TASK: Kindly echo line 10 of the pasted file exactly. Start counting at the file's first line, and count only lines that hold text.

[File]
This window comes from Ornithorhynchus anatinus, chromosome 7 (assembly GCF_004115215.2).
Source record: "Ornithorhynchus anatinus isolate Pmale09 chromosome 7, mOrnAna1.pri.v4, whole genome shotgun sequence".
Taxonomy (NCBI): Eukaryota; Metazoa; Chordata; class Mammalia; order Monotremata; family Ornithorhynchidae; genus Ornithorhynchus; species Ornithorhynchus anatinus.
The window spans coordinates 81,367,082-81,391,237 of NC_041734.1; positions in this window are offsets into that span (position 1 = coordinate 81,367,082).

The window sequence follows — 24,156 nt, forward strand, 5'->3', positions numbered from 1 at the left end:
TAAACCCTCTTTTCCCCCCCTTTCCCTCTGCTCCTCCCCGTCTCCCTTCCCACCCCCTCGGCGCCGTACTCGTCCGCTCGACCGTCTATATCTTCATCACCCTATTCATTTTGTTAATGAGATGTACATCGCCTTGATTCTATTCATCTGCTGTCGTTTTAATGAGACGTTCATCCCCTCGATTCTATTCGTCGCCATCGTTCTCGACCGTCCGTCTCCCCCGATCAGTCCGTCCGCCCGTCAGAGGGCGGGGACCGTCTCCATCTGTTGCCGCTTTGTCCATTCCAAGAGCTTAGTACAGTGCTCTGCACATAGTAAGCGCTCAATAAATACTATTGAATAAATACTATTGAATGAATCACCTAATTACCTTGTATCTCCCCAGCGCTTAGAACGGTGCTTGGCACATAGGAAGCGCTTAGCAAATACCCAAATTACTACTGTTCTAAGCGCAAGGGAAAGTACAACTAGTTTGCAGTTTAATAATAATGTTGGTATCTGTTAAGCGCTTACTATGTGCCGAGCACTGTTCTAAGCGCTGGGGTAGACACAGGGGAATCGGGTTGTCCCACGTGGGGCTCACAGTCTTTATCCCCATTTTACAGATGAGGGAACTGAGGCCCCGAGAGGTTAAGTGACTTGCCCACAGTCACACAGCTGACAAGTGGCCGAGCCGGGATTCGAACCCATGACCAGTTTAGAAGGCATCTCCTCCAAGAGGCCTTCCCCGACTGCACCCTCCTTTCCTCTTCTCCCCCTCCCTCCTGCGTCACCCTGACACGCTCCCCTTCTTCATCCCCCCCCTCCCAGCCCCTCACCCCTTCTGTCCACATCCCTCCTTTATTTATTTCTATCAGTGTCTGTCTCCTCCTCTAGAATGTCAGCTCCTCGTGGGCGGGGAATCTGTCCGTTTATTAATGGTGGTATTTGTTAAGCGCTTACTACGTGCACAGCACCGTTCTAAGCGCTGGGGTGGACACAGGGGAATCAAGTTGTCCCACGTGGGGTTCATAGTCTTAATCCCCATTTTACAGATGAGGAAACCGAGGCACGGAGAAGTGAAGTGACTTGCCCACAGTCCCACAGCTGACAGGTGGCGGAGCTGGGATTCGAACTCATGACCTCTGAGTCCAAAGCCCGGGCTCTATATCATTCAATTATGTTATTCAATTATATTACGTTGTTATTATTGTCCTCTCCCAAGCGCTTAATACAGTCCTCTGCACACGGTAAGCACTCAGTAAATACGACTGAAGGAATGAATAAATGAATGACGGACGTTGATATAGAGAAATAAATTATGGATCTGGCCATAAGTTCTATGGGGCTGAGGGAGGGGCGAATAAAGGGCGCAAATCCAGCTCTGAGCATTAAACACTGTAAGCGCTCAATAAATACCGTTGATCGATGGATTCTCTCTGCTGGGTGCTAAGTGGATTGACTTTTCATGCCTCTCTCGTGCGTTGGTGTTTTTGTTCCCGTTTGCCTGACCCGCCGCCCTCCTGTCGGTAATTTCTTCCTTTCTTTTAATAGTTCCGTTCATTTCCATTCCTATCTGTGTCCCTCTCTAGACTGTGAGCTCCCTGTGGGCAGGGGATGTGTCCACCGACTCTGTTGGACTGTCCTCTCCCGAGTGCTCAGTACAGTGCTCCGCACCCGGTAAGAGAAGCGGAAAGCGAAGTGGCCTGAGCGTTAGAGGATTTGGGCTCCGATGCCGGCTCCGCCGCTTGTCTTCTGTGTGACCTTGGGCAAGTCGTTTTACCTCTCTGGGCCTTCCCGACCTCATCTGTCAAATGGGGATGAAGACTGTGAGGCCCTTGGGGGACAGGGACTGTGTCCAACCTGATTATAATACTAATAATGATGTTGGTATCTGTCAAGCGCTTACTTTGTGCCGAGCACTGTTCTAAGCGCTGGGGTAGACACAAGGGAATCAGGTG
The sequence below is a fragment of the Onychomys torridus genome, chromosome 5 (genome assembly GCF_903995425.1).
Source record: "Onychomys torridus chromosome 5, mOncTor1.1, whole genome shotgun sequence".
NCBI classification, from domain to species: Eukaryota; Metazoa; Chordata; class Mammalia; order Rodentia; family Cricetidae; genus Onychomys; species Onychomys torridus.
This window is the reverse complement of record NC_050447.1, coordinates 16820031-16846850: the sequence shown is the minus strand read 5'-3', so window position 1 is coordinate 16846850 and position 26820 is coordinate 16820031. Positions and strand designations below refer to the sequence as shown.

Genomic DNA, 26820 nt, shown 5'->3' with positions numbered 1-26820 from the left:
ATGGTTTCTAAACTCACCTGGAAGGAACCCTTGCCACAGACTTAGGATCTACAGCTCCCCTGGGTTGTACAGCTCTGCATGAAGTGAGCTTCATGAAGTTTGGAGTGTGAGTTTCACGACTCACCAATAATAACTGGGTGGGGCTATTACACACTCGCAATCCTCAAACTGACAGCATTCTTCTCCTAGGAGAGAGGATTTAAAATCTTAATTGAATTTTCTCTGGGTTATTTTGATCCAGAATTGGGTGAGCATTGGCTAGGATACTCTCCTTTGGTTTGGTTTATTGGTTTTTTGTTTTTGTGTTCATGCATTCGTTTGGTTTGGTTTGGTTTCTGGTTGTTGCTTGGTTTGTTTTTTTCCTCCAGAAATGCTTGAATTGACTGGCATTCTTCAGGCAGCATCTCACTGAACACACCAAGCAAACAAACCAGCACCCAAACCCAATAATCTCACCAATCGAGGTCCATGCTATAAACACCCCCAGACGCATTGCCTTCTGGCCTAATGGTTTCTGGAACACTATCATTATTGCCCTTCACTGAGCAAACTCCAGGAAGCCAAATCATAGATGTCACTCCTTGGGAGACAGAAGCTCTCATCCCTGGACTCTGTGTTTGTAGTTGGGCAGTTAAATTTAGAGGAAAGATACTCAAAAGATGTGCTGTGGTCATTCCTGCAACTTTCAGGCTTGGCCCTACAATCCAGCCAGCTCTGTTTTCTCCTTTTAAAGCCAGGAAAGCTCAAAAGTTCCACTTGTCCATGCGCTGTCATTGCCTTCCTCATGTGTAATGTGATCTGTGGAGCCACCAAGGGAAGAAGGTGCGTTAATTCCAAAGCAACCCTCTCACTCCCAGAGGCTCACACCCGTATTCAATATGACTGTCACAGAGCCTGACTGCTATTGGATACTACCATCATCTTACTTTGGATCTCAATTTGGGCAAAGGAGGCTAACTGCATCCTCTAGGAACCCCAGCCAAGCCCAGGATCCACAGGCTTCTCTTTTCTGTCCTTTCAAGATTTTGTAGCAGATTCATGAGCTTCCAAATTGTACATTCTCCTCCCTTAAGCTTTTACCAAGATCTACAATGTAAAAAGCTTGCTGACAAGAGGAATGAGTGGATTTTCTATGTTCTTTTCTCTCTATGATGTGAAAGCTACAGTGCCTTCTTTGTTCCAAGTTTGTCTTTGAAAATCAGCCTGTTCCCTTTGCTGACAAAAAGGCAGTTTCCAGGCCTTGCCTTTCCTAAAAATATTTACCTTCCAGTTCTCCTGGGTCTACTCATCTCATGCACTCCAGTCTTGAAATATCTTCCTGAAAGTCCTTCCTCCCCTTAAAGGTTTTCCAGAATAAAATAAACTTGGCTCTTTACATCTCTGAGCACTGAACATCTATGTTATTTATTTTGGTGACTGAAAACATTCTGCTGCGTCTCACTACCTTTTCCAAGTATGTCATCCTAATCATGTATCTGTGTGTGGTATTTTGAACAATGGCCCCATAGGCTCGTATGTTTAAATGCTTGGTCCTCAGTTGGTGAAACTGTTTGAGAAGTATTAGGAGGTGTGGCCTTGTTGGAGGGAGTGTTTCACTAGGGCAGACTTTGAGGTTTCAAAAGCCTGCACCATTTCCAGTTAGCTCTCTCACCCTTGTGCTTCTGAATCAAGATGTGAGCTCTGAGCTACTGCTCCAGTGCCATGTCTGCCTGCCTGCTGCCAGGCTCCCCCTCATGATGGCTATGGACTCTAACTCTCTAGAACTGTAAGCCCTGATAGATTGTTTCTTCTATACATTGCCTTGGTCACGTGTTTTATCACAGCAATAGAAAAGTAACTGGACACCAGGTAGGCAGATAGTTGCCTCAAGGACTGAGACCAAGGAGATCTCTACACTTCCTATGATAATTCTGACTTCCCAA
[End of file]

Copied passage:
This window is the reverse complement of record NC_050447.1, coordinates 16820031-16846850: the sequence shown is the minus strand read 5'-3', so window position 1 is coordinate 16846850 and position 26820 is coordinate 16820031. Positions and strand designations below refer to the sequence as shown.